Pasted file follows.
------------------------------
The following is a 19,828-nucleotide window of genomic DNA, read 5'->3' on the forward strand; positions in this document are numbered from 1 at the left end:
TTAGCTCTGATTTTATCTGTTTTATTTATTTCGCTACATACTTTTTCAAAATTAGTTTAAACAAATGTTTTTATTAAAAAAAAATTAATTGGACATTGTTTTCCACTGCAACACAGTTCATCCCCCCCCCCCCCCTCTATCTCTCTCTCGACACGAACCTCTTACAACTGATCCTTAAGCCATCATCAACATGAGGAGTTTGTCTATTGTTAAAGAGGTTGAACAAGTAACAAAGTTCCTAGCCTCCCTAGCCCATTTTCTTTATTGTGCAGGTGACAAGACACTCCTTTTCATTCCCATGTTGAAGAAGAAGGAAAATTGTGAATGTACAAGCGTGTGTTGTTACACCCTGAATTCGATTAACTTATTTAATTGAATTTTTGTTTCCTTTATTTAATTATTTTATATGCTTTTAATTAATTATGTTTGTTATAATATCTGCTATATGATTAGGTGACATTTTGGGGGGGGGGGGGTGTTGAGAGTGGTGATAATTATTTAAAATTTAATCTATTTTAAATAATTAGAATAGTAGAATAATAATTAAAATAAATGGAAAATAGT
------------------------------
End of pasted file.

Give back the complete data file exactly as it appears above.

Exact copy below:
The following is a 19,828-nucleotide window of genomic DNA, read 5'->3' on the forward strand; positions in this document are numbered from 1 at the left end:
TTAGCTCTGATTTTATCTGTTTTATTTATTTCGCTACATACTTTTTCAAAATTAGTTTAAACAAATGTTTTTATTAAAAAAAAATTAATTGGACATTGTTTTCCACTGCAACACAGTTCATCCCCCCCCCCCCCCTCTATCTCTCTCTCGACACGAACCTCTTACAACTGATCCTTAAGCCATCATCAACATGAGGAGTTTGTCTATTGTTAAAGAGGTTGAACAAGTAACAAAGTTCCTAGCCTCCCTAGCCCATTTTCTTTATTGTGCAGGTGACAAGACACTCCTTTTCATTCCCATGTTGAAGAAGAAGGAAAATTGTGAATGTACAAGCGTGTGTTGTTACACCCTGAATTCGATTAACTTATTTAATTGAATTTTTGTTTCCTTTATTTAATTATTTTATATGCTTTTAATTAATTATGTTTGTTATAATATCTGCTATATGATTAGGTGACATTTTGGGGGGGGGGGGGTGTTGAGAGTGGTGATAATTATTTAAAATTTAATCTATTTTAAATAATTAGAATAGTAGAATAATAATTAAAATAAATGGAAAATAGT